Expressions of Interest are now open for new research that will help us assess whether aerial firefighting operations are effective and efficient.
The use of aircraft in firefighting is one of the most expensive components of response and mitigation, with an underdeveloped evidence base. While there is evidence that aerial suppression is highly effective for initial fire attack, there is much less for more specific objectives, such as property protection, stopping or slowing fire progression, and during extended attack operations. The ability to effectively evaluate the efficiency and effectiveness of the aerial firefighting fleet remains a long-standing challenge of the sector. With better information, fire authorities can obtain and deploy the most suitable aerial firefighting aircraft based on the operating environment and the task at hand.
Part of the Centre's core research program, and in partnership with AFAC's National Aerial Firefighting Centre, the Why fly? How do we know that aerial firefighting operations are effective and efficient? project aims to:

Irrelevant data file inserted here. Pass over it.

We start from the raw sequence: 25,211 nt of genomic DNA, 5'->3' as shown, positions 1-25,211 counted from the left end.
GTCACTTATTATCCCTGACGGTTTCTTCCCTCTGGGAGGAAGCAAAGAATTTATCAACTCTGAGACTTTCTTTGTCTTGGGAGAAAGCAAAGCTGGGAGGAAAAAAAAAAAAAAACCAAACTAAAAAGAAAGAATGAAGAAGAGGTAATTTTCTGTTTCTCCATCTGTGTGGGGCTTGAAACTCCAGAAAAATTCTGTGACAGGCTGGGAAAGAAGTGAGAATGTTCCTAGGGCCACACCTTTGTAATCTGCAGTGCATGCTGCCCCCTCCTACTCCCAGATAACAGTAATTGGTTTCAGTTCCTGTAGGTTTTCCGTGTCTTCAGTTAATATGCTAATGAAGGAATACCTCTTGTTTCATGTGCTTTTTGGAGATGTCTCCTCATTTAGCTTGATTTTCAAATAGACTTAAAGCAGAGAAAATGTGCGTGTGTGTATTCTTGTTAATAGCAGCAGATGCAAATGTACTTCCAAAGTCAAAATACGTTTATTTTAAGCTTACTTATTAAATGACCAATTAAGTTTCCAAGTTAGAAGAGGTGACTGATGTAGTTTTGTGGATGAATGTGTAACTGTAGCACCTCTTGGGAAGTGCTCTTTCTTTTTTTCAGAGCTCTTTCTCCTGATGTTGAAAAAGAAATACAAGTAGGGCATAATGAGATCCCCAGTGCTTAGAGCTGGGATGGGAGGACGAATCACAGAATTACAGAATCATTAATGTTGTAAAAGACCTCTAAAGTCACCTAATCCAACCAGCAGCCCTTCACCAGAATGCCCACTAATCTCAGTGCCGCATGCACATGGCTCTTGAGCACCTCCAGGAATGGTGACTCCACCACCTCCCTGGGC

- understand and build the existing use profile of the aerial firefighting (water-bombing) platforms, across different states, territories and landscapes in Australia.
- understand the profile of the purposes for which aerial firefighting platforms are deployed, and how effective that purpose has been.
The overall goal of this study is to assess the efficiency and effectiveness of aerial firefighting operations in Australia using both data analysis from the ARENA database and case study analyses of specific aerial fire-fighting incident responses. This analysis should describe aerial water-bombing platforms in this data according to their efficacy and reliability for the different contexts.
The data analysis will be enhanced by the insights gained through carefully chosen case studies and interviews with key representatives who were involved that will demonstrate operational decision-making complexities that are not always immediately apparent.
Expressions of Interest for this project have been extended. EOIs are now open until 11:59pm AEDT on Monday 1 May 2023. EOIs must be prepared using the Centre's EOI submission form.
Find out more about this EOI, including the submission form and any frequently asked questions, on the Why fly? How do we know that aerial firefighting operations are effective and efficient? project page.